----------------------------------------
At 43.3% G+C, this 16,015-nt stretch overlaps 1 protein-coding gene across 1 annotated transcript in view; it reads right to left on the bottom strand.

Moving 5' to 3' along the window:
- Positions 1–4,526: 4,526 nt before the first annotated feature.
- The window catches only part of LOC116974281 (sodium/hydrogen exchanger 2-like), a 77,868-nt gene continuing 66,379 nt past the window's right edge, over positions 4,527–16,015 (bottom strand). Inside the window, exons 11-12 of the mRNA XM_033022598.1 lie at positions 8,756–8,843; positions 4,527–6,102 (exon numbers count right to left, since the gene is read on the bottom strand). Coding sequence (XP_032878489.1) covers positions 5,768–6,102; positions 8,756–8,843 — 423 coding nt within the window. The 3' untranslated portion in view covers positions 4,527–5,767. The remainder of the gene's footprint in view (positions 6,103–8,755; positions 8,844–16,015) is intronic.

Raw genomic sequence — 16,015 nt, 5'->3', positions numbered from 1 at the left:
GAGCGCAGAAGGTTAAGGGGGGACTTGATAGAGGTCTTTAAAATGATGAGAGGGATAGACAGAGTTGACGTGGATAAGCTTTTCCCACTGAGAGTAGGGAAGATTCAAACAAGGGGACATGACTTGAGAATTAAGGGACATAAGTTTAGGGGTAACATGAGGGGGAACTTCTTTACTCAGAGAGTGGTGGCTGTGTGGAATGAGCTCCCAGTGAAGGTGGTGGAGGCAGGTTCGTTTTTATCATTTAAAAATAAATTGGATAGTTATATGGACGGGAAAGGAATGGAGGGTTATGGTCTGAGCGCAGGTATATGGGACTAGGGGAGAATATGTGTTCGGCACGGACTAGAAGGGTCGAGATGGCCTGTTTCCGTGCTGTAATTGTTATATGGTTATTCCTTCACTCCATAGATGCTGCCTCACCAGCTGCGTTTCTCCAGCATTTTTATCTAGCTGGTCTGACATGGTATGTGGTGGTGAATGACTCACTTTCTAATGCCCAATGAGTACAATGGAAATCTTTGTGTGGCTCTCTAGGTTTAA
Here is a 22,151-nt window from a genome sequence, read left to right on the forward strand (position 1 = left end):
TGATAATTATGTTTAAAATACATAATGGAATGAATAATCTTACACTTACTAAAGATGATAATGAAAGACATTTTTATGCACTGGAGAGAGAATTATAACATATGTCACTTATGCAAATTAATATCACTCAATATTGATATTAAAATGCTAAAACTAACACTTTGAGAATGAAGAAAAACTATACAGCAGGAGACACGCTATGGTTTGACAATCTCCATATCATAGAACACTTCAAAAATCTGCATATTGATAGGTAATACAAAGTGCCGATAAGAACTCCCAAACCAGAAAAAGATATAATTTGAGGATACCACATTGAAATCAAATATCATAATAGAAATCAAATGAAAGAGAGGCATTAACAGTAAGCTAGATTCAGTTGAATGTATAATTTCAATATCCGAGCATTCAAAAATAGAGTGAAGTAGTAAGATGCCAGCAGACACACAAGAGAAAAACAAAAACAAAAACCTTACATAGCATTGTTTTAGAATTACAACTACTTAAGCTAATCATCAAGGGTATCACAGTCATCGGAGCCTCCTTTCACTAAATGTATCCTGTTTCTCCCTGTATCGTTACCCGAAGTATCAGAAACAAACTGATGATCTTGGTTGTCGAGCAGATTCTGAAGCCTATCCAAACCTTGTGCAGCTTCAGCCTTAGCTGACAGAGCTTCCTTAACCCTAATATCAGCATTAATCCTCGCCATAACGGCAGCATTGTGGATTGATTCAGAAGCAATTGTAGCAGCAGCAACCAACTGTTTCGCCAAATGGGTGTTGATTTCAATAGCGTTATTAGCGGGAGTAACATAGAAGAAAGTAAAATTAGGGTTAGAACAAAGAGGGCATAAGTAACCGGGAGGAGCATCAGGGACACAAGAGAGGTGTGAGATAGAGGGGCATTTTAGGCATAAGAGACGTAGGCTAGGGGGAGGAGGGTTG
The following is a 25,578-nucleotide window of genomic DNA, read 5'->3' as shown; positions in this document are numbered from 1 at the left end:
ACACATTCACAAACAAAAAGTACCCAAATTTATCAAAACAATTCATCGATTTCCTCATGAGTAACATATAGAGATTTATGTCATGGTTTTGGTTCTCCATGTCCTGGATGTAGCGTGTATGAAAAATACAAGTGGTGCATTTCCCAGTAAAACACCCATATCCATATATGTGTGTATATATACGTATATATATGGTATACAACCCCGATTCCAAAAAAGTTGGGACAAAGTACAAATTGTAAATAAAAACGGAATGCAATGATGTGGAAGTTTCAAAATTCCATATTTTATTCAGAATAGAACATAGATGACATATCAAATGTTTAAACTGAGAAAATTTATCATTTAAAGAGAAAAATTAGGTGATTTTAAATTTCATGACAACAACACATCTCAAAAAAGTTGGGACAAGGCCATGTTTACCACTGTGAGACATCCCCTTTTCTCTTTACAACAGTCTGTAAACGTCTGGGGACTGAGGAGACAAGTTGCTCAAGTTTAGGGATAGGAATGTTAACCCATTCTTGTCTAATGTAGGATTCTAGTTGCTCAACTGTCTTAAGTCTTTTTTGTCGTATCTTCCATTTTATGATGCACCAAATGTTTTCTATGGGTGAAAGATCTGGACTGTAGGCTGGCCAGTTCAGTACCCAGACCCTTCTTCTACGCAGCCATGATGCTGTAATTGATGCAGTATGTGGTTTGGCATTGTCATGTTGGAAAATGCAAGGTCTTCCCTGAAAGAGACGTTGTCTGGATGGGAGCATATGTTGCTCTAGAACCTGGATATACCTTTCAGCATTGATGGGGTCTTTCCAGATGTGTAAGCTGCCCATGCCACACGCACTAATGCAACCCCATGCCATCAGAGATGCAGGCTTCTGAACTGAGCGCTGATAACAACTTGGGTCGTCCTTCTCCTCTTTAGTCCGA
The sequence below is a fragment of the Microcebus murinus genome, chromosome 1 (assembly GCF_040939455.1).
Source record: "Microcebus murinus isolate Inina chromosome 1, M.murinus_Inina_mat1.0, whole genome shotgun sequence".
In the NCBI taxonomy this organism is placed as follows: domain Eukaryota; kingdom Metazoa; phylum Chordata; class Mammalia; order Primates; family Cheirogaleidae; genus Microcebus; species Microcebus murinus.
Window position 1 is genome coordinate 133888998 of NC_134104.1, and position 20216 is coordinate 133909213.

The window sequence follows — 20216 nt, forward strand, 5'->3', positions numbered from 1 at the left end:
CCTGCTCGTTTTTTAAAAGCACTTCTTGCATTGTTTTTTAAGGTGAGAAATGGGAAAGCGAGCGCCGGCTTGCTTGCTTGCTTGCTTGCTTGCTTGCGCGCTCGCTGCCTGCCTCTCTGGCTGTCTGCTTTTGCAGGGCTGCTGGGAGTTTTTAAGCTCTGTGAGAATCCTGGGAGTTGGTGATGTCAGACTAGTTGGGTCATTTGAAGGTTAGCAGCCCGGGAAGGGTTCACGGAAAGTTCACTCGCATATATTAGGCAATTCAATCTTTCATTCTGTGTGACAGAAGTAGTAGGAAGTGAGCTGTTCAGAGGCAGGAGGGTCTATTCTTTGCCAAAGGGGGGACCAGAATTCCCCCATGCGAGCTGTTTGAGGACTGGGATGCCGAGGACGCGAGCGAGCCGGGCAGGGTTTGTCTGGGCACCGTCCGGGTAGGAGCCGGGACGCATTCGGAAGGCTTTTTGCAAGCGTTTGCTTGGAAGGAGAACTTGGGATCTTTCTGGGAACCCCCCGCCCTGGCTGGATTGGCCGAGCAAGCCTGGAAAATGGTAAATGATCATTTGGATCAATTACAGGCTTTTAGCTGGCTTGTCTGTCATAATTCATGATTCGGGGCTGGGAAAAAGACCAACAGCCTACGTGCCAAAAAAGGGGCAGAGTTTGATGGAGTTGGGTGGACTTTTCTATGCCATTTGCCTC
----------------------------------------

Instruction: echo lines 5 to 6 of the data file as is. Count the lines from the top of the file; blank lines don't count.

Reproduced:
Raw genomic sequence — 16,015 nt, 5'->3', positions numbered from 1 at the left:
GAGCGCAGAAGGTTAAGGGGGGACTTGATAGAGGTCTTTAAAATGATGAGAGGGATAGACAGAGTTGACGTGGATAAGCTTTTCCCACTGAGAGTAGGGAAGATTCAAACAAGGGGACATGACTTGAGAATTAAGGGACATAAGTTTAGGGGTAACATGAGGGGGAACTTCTTTACTCAGAGAGTGGTGGCTGTGTGGAATGAGCTCCCAGTGAAGGTGGTGGAGGCAGGTTCGTTTTTATCATTTAAAAATAAATTGGATAGTTATATGGACGGGAAAGGAATGGAGGGTTATGGTCTGAGCGCAGGTATATGGGACTAGGGGAGAATATGTGTTCGGCACGGACTAGAAGGGTCGAGATGGCCTGTTTCCGTGCTGTAATTGTTATATGGTTATTCCTTCACTCCATAGATGCTGCCTCACCAGCTGCGTTTCTCCAGCATTTTTATCTAGCTGGTCTGACATGGTATGTGGTGGTGAATGACTCACTTTCTAATGCCCAATGAGTACAATGGAAATCTTTGTGTGGCTCTCTAGGTTTAA